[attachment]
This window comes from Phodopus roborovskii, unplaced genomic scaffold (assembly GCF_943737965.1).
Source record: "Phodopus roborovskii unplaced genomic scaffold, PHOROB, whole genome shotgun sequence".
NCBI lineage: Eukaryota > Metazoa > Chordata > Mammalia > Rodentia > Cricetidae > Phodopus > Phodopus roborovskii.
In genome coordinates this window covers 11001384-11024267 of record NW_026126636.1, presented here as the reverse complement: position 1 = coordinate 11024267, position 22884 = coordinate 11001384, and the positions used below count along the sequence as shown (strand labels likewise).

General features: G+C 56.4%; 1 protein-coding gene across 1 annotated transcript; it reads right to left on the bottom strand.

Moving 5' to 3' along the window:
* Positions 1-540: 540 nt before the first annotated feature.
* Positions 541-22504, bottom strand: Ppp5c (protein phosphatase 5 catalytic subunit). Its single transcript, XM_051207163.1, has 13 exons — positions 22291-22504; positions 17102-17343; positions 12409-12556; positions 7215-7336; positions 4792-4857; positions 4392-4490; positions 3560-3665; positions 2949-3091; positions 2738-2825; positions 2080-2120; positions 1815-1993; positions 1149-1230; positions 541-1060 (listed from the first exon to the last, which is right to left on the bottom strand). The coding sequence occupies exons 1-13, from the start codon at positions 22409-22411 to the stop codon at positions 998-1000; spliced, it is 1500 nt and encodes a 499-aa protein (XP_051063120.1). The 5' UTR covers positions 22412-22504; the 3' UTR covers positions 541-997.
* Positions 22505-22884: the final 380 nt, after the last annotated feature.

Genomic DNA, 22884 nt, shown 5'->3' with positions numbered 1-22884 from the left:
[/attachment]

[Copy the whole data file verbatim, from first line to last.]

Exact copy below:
This window comes from Phodopus roborovskii, unplaced genomic scaffold (assembly GCF_943737965.1).
Source record: "Phodopus roborovskii unplaced genomic scaffold, PHOROB, whole genome shotgun sequence".
NCBI lineage: Eukaryota > Metazoa > Chordata > Mammalia > Rodentia > Cricetidae > Phodopus > Phodopus roborovskii.
In genome coordinates this window covers 11001384-11024267 of record NW_026126636.1, presented here as the reverse complement: position 1 = coordinate 11024267, position 22884 = coordinate 11001384, and the positions used below count along the sequence as shown (strand labels likewise).

General features: G+C 56.4%; 1 protein-coding gene across 1 annotated transcript; it reads right to left on the bottom strand.

Moving 5' to 3' along the window:
* Positions 1-540: 540 nt before the first annotated feature.
* Positions 541-22504, bottom strand: Ppp5c (protein phosphatase 5 catalytic subunit). Its single transcript, XM_051207163.1, has 13 exons — positions 22291-22504; positions 17102-17343; positions 12409-12556; positions 7215-7336; positions 4792-4857; positions 4392-4490; positions 3560-3665; positions 2949-3091; positions 2738-2825; positions 2080-2120; positions 1815-1993; positions 1149-1230; positions 541-1060 (listed from the first exon to the last, which is right to left on the bottom strand). The coding sequence occupies exons 1-13, from the start codon at positions 22409-22411 to the stop codon at positions 998-1000; spliced, it is 1500 nt and encodes a 499-aa protein (XP_051063120.1). The 5' UTR covers positions 22412-22504; the 3' UTR covers positions 541-997.
* Positions 22505-22884: the final 380 nt, after the last annotated feature.

Genomic DNA, 22884 nt, shown 5'->3' with positions numbered 1-22884 from the left: